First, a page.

Similar to Oakland 2001, the 1984 Blue Jays were the second best team in the AL, but Detroit blew the league out. When an inferior KC team got swept, I don't remember a cry that Toronto was robbed.

Unless you have the best record in the league, no one should really have a complaint that they didn't make it. We have to let the other two teams (at least) in because TV wants playoff games, and I understand that. But I'd rather see 2 other division champs in than a wild card. I guess I'm a traditionalist. Problem is, traditionalists are the only ones that really care. The general public will watch whatever you put in front of them.

I'm also not a fan of 4-team divisions (assuming another expansion). While that would eliminate the wild card, which is good, you'd almost certainly have a team every few years that is under .500 in the postseason. If you don't believe me, try spliting the AL and NL from 1901-1960 (add 1961 NL) into 4 team (geographic) divisions. Say:

AL East: NY, PHI, BOS, WAS (move KC to west in 1955, swapping w/BAL)
   9. scruff Posted: September 10, 2001 at 07:27 PM (#72571)
One note, I meant Aaron and Mathews would have been in the post-season every year from 53-59 (after the Braves moved to Milwaukee).

Talk about bad management. What are the odds of a team w/a Hall of Fame caliber player for 19 years (was pretty good most of those years) as a head start never being good enough to even win a 4 team division once. That is truly amazing ineptitude by the Cubbie GMs.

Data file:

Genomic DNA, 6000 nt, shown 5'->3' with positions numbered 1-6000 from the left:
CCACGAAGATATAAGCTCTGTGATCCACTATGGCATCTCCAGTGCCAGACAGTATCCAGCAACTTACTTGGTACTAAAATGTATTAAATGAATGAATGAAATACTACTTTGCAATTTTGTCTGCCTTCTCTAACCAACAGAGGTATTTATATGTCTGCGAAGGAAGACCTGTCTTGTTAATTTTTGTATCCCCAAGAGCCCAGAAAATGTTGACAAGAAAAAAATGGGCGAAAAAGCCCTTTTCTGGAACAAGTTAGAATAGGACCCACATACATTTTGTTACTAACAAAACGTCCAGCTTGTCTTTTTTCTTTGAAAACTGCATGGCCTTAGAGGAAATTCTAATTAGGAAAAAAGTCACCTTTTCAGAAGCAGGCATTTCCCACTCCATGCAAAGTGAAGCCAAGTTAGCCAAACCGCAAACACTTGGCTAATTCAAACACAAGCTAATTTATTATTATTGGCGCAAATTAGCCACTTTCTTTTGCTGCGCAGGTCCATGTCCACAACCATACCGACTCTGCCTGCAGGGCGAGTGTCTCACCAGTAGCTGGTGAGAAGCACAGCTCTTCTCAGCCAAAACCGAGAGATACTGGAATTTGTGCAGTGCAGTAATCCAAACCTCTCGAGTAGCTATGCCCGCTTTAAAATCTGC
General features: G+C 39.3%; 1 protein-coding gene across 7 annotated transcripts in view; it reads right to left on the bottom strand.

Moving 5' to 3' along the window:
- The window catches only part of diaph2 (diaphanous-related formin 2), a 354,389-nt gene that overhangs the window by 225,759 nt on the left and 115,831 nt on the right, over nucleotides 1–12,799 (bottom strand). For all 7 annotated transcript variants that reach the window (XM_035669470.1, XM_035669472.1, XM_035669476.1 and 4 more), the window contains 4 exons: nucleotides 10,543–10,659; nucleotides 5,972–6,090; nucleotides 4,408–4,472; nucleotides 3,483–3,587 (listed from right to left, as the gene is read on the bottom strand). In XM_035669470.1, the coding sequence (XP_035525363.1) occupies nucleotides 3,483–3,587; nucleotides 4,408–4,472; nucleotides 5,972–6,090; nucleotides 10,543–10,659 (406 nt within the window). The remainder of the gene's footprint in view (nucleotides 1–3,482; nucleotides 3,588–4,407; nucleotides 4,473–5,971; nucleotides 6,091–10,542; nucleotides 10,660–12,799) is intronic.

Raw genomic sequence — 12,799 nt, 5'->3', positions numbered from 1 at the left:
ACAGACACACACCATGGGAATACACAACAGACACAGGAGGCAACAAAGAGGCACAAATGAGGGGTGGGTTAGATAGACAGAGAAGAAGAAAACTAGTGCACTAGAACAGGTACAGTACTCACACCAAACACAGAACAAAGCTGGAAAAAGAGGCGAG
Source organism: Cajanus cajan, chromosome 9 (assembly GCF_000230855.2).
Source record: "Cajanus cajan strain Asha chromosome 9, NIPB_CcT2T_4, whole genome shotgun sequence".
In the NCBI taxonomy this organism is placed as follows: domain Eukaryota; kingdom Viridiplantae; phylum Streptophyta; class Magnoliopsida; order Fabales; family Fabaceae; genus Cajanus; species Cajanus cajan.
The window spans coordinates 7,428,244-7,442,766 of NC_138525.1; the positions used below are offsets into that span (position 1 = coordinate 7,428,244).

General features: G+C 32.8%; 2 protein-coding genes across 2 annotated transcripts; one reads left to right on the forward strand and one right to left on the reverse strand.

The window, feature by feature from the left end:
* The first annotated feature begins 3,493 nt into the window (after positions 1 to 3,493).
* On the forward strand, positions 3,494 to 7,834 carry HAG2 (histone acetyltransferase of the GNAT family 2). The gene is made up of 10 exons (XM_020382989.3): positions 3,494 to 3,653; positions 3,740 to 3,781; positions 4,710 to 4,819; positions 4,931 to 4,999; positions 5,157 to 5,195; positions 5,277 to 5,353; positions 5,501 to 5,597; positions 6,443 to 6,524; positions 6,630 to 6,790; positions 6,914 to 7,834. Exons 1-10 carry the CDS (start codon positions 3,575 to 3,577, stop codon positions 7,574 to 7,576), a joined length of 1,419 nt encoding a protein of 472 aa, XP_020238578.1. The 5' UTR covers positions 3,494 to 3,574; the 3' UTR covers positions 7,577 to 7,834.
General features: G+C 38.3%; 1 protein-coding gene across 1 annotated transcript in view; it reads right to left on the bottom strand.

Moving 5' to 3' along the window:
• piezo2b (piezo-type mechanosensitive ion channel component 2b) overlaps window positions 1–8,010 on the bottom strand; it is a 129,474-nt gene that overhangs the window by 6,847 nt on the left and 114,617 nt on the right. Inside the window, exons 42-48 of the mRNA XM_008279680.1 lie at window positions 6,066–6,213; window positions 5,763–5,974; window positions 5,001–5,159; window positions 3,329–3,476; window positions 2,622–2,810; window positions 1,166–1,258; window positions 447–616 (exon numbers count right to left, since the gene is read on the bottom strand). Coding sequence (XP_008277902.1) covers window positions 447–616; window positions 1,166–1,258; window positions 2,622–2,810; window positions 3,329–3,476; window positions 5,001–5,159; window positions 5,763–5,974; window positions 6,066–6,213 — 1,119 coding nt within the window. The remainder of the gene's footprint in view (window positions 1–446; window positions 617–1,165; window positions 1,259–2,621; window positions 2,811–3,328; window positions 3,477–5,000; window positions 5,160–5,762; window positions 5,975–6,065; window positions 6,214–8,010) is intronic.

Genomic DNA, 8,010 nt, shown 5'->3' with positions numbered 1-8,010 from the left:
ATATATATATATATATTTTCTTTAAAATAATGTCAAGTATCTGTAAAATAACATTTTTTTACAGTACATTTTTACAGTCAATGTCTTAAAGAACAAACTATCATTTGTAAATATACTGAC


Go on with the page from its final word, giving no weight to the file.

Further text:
10. RichRifkin Posted: September 10, 2001 at 07:56 PM (#72573)

I think you are wrong that with 8 4-team divisions, a sub-.500 club is likely to win one of the divisions. It doesn't make sense to look backward and base your divisions on geography, because that ignores the unbalanced schedule.

The teams in the AL West play each other 19 times. For each club, that's more than 35% of the schedule. The chances are about 19 in 20 that among those 57 intra-division games, one team will win 34 or more, and one will lose 23 or more. (This year, due to Seattle, it's more extreme.) The only way that the division winner will have a sub-.500 record is if the best of the 4 teams plays sub-.438 ball in extra division games and none of the other 3 plays very well in its extra-division games. That might happen, with 8 4-team divisions, about once every 20 years.
   11. RichRifkin Posted: September 10, 2001 at 08:00 PM (#72574)
Oops... I should have said, one team will win 34 or more and another will lose 34 or more.
   12. Robert Dudek Posted: September 10, 2001 at 08:21 PM (#72575)

You are right about the unbalanced schedule likely creating an over .500 division champion. But if you had 4 mediocre and/or bad teams in one division (this can easily happen), then the unbalanced schedule will push one or more of those teams above .500 due to playing weaker opponents.

What you have is an artifically pumped up over-.500 team which in reality should be below .500. Just pointing to their record and saying they are not a sub-.500 team doesn't mitigate the fact that they are a mediocre team and don't deserve to be fighting for a World Championship.

The Athletics and the Yankees have the same record sp far this year, but the A's have been more impressive because they play in a tougher divison, and so in effect have a tougher schedule.
   13. scruff Posted: September 10, 2001 at 08:53 PM (#72576)
AMH, I don't see why odd teams in each league creates a scheduling problem. Just play interleague games in blocks. Have 1-5 interleague games every day.